Symbolism of the Pig: Background information when reading The Capital

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The Capital

A Novel

by Robert Menasse

The Capital by Robert Menasse X
The Capital by Robert Menasse
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  • First Published:
    Jun 2019, 416 pages
    Apr 2020, 432 pages


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Book Reviewed by:
Dean Muscat
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About this Book

Symbolism of the Pig

This article relates to The Capital

Print Review

Animal Farm by George Orwell book coverIn addition to having a very real fugitive pig running through the streets of Brussels, Robert Menasse deploys a pig leitmotif throughout The Capital that takes on a wealth of significance across the novel. Characters discuss the value of pig's ears, and pork is served in a succulent cherry beer sauce. Even fictional pigs such as Babe, Miss Piggy and Peppa Pig are referenced.

As Menasse goes on to philosophize through the character of Professor Kurt van der Koot, the symbol of the pig has been made to act as "good and evil, fortune and disaster, sentimental love, contempt and deep-seated hatred, eroticism and wickedness. It was the only animal which as a metaphor covered the entire breadth of human emotions and philosophies, from the pig in clover to the filthy pig...he even ventured into the political realm and discussed the concepts of the 'Jewish pig' and 'Nazi swine'." It is fascinating to discover how many contradicting meanings one animal can come to represent.

In the Bible, Torah and Quran, the pig is said to be an unclean animal. In the New Testament episode known as the exorcism of the Gerasene demoniac, Jesus exorcises a collective of demons calling themselves "Legion" out of a man and into a herd of swine, causing the swine to run down a hill into a lake and drown themselves. For Jews and Muslims, pork is forbidden food, and its symbolism is also associated with gluttony, lust and unbridled aggression.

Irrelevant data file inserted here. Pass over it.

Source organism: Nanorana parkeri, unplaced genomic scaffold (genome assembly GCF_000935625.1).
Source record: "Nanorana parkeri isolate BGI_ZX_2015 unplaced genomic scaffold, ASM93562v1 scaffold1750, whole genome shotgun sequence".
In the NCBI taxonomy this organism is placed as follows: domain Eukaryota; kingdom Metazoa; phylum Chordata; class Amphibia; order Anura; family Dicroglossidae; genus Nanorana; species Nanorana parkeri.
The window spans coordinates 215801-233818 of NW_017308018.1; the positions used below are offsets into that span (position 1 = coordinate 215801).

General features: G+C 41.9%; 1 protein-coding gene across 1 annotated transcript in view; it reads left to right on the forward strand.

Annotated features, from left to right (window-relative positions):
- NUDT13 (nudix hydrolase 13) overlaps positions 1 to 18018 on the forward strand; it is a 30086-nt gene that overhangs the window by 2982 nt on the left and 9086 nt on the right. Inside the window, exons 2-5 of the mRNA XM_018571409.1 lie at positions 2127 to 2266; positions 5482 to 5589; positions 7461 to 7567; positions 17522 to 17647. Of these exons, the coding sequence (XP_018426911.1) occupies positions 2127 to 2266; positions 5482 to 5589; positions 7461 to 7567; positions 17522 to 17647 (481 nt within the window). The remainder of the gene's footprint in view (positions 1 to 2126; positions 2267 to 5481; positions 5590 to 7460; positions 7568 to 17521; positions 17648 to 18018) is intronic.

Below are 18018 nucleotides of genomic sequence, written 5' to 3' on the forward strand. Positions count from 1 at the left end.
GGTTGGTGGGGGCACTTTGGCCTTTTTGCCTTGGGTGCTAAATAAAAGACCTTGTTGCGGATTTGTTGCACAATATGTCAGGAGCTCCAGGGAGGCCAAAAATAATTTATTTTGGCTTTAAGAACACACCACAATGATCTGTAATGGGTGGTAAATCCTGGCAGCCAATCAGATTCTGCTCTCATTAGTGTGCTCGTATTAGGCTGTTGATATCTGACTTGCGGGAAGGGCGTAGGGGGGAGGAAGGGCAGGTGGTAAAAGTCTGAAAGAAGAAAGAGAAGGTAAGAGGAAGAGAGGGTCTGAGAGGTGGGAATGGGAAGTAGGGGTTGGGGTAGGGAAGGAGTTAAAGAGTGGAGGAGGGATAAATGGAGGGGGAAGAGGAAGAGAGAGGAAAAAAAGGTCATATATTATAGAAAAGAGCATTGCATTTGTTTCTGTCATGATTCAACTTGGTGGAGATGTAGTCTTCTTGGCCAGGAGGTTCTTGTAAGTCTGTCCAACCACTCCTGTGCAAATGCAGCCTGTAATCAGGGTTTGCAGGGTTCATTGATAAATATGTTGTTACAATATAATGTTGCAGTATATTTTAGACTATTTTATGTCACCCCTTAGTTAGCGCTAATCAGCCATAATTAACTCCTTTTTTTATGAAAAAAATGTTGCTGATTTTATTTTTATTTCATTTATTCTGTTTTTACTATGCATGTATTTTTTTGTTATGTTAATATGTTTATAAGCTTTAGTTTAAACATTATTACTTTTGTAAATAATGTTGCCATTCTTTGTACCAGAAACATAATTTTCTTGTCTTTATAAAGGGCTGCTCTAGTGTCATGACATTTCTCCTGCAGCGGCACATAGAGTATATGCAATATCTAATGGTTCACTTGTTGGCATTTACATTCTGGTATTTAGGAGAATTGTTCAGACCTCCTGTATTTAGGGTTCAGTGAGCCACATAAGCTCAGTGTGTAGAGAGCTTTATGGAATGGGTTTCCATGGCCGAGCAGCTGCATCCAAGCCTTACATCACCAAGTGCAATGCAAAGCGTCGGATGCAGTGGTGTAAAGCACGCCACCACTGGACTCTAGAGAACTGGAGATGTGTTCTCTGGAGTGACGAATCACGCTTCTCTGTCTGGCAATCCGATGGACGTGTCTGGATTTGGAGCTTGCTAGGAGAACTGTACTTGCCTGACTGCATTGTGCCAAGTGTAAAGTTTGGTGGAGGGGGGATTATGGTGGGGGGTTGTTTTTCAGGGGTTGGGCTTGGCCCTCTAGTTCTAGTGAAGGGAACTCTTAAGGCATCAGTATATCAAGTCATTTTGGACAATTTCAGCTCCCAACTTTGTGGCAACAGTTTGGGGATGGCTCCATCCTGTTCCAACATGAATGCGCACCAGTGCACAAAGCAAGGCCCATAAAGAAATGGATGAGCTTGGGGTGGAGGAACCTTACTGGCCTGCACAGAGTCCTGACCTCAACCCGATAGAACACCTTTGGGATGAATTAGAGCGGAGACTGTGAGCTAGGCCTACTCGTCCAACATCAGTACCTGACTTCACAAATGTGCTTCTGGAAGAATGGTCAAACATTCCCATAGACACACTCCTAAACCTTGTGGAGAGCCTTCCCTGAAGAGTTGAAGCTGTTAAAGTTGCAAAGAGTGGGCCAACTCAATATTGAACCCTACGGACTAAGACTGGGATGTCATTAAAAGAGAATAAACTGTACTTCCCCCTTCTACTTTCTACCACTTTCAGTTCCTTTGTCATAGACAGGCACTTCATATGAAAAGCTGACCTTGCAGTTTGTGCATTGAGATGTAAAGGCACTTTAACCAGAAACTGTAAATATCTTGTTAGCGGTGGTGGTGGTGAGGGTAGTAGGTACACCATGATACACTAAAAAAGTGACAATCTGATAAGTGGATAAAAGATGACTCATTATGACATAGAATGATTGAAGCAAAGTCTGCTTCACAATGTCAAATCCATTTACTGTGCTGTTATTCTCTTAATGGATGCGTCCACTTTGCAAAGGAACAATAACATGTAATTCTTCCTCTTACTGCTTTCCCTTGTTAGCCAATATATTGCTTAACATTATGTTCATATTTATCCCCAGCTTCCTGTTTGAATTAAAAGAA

In contrast, pigs are considered very lucky creatures in the Chinese Zodiac, since they are generally well fed and cared for. That is why many Chinese families look upon sons born under the zodiac of the Pig as having been fortunate, believing this signifies that they'll always have someone to take care of them. Pigs are also said to be a sign of virility, as they bear large litters. As such, symbols of pigs are sometimes displayed in the bedrooms of couples trying for children.

It is believed that the ancient Egyptians had both negative and positive associations with the pig. Pigs were sacrificed to the god Osiris once a year, and this was the only time in which the Egyptians ate pork. There seem to have been myths relating to "uncleanliness" surrounding these animals, as swineherds were not permitted in temples, but at the same time, archaeologists have discovered Egyptian artifacts featuring pig designs that are believed to have been good luck charms. Pigs' teeth, blood and fat were used for medicinal purposes.

The Greeks commonly sacrificed pigs to goddesses associated with agriculture and farming, such as Gaia, Ares and Demeter, in order to ensure successful harvest seasons. Aristotle believed that pigs were "the animals most like people."

The Celts also strongly admired the pig, or boar; in their case their admiration stemmed from the animal's aggression and fierce temperament. Moccus was a Celtic pig god equivalent to the Roman Mercury. During Celtic feasts, a pig or boar would be roasted, and the best quality cuts of meat from the animal, referred to as the "hero's portion," were served to the strongest warrior of the tribe. Also in Celtic symbolism, pigs were associated with Phaea and Ceridwen – both fertility moon goddesses.

Perhaps the most well-known literary example of porcine symbolism lies in George Orwell's 1945 novella Animal Farm, in which livestock overthrow their human keepers and develop their own system of government on the farm. The novella is an allegory about Stalinism in the Soviet Union, and the pigs represent Stalin and his cronies, whom Orwell disdained for their corruption of communist principles.

Animal Farm book cover, courtesy of Book Cover Archive

Filed under Cultural Curiosities

Article by Dean Muscat

This "beyond the book article" relates to The Capital. It originally ran in June 2019 and has been updated for the April 2020 paperback edition. Go to magazine.

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